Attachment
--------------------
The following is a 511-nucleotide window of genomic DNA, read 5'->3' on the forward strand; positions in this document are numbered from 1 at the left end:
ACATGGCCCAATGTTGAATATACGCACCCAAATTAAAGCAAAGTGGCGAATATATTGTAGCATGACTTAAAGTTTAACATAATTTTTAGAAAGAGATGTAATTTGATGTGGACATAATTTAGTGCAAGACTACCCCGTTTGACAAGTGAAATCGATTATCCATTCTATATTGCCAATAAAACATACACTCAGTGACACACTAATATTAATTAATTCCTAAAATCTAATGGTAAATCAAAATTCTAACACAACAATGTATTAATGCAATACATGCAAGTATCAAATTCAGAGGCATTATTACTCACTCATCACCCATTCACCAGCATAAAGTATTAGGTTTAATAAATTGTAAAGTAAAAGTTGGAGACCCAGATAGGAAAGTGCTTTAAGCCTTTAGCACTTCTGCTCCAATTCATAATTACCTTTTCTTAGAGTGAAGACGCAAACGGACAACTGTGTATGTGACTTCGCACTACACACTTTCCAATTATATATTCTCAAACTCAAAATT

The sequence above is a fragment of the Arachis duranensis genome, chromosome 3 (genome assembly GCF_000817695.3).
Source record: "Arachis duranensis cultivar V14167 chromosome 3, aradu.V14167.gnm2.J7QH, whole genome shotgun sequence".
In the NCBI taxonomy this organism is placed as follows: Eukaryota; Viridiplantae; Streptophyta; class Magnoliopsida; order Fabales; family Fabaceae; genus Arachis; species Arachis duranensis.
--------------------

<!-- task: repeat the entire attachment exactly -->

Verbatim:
The following is a 511-nucleotide window of genomic DNA, read 5'->3' on the forward strand; positions in this document are numbered from 1 at the left end:
ACATGGCCCAATGTTGAATATACGCACCCAAATTAAAGCAAAGTGGCGAATATATTGTAGCATGACTTAAAGTTTAACATAATTTTTAGAAAGAGATGTAATTTGATGTGGACATAATTTAGTGCAAGACTACCCCGTTTGACAAGTGAAATCGATTATCCATTCTATATTGCCAATAAAACATACACTCAGTGACACACTAATATTAATTAATTCCTAAAATCTAATGGTAAATCAAAATTCTAACACAACAATGTATTAATGCAATACATGCAAGTATCAAATTCAGAGGCATTATTACTCACTCATCACCCATTCACCAGCATAAAGTATTAGGTTTAATAAATTGTAAAGTAAAAGTTGGAGACCCAGATAGGAAAGTGCTTTAAGCCTTTAGCACTTCTGCTCCAATTCATAATTACCTTTTCTTAGAGTGAAGACGCAAACGGACAACTGTGTATGTGACTTCGCACTACACACTTTCCAATTATATATTCTCAAACTCAAAATT

The sequence above is a fragment of the Arachis duranensis genome, chromosome 3 (genome assembly GCF_000817695.3).
Source record: "Arachis duranensis cultivar V14167 chromosome 3, aradu.V14167.gnm2.J7QH, whole genome shotgun sequence".
In the NCBI taxonomy this organism is placed as follows: Eukaryota; Viridiplantae; Streptophyta; class Magnoliopsida; order Fabales; family Fabaceae; genus Arachis; species Arachis duranensis.